# Thread: Some noob analysis questions

1. ## Some noob analysis questions

I just started Analysis and I have a few questions,

1. "In a partial order on $X$, an element $x \in X$ is maximal if $(y \in X) \wedge (x \leq y) \Rightarrow y = x$, and $x$ is maximum if $z \leq x$ for all $z \in X$"

It seems to me that these definitions are equivalent, since if $(y \in X) \wedge (x \leq y) \Rightarrow y = x$ it means that $\nexists\ y \in X$ such that $x < y$, so x is bigger than every other element in the set.
Also, $\forall z \in X,\ z \leq x$ is pretty much saying x is bigger than every other element in the set, right?
So what am I missing? :/

2.
"A subset Y of X such that for any $x,y \in Y$, either $x \leq y$ or $y \leq x$ is called a chain. If X itself is a chain, the partial order is a linear or total order."
Just to make sure I'm understanding this alright:
Say you have a set $X=\lbrace\lbrace 1,2\rbrace,\lbrace 3\rbrace,4,5,6\rbrace$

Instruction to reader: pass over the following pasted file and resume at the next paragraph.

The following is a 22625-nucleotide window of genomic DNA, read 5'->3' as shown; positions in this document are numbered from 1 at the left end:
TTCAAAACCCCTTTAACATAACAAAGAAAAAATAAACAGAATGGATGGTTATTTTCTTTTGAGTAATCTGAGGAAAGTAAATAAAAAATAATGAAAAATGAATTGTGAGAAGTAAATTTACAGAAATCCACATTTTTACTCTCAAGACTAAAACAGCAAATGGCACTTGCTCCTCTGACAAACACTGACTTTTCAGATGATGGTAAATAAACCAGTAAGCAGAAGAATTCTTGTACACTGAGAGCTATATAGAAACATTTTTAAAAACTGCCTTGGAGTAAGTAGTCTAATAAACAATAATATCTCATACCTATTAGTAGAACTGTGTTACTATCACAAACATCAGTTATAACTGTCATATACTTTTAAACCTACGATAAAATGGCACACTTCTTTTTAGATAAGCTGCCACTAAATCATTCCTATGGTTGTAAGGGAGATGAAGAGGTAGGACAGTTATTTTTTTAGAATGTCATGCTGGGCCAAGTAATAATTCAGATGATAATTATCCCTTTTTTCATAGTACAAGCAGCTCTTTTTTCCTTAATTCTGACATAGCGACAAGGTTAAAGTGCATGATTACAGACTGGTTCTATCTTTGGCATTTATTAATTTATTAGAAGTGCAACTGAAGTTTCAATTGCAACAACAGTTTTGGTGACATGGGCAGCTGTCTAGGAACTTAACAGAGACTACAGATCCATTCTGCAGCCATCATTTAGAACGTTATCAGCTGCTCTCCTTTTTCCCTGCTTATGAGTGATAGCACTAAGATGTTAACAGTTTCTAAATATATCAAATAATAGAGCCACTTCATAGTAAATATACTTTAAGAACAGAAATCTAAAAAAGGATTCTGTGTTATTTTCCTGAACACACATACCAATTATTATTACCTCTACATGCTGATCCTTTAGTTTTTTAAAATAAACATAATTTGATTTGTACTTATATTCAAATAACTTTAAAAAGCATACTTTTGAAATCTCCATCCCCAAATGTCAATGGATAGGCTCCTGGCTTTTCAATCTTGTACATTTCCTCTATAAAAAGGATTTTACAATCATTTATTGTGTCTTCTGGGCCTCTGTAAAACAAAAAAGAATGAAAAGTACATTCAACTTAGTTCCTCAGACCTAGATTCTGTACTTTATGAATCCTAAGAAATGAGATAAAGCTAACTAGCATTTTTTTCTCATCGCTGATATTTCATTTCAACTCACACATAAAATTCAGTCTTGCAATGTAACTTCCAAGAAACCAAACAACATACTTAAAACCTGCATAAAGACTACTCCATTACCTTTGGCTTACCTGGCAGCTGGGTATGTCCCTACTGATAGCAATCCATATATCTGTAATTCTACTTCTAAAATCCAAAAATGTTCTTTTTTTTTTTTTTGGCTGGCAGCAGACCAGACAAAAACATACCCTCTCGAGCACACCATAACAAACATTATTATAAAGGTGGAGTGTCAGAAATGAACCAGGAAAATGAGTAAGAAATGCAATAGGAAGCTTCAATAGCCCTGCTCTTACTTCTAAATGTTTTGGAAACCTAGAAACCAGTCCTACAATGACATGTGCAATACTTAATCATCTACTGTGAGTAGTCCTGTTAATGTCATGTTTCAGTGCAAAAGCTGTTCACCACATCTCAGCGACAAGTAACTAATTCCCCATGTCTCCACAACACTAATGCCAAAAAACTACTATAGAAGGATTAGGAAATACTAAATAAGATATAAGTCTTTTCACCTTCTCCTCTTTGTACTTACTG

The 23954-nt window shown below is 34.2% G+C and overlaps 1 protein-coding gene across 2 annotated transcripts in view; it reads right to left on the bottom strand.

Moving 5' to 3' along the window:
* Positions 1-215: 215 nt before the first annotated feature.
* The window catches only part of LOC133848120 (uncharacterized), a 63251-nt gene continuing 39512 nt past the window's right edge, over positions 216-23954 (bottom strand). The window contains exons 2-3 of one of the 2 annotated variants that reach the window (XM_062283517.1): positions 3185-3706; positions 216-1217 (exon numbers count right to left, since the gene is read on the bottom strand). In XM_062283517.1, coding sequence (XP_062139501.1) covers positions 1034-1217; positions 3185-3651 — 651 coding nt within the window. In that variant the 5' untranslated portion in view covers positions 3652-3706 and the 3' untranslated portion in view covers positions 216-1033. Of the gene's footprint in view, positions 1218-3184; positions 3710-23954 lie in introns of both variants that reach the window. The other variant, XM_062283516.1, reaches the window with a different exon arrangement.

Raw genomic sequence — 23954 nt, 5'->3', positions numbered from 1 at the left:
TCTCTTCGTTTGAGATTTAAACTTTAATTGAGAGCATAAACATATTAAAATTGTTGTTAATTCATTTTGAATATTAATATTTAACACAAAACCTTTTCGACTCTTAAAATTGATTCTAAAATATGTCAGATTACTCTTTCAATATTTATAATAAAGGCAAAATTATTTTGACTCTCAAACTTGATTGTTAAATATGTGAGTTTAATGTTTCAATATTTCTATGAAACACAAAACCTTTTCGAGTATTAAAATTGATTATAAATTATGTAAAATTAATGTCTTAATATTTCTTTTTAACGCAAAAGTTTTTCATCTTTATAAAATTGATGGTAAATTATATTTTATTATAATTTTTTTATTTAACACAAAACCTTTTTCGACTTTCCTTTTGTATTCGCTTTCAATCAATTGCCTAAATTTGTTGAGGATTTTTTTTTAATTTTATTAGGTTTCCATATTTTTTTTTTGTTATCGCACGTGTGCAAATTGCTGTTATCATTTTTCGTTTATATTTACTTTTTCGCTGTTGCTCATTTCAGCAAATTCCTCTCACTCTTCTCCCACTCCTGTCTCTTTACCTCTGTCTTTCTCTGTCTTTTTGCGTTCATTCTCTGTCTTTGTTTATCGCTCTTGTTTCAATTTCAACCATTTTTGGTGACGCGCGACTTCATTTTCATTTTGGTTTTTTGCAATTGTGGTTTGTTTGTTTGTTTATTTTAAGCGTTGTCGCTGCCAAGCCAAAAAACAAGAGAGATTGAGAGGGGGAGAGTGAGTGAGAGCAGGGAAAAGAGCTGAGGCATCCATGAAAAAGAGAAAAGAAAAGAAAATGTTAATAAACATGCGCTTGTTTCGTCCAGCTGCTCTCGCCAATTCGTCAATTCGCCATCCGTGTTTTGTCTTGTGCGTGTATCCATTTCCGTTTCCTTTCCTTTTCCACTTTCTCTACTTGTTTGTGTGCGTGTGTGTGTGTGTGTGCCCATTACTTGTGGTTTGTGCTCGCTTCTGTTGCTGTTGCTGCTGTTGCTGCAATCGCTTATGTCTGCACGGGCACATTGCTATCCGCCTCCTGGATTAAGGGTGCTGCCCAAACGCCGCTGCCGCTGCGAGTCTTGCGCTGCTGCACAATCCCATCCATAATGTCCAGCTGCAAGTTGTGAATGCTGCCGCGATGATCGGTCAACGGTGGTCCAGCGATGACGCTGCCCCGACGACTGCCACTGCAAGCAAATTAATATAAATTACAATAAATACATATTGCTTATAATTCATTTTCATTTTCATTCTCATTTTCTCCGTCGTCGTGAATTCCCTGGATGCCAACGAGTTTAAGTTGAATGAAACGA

Then would $Y = \lbrace \lbrace 1,2\rbrace, \lbrace 3\rbrace \rbrace$ with partial order $\subseteq$ and $Z = \lbrace 4,5,6\rbrace$ with partial order $\leq$ be "chains"?
What are other partial orders you could have? I can only think of $\leq, \geq, \subseteq, \supseteq$

3. Do partially ordered sets have to be countable?

4. What does $\mathbb{R}^\mathbb{N}$ mean?

Thanks

2. Originally Posted by DivideBy0
I just started Analysis and I have a few questions,

1. "In a partial order on $X$, an element $x \in X$ is maximal if $(y \in X) \wedge (x \leq y) \Rightarrow y = x$, and $x$ is maximum if $z \leq x$ for all $z \in X$"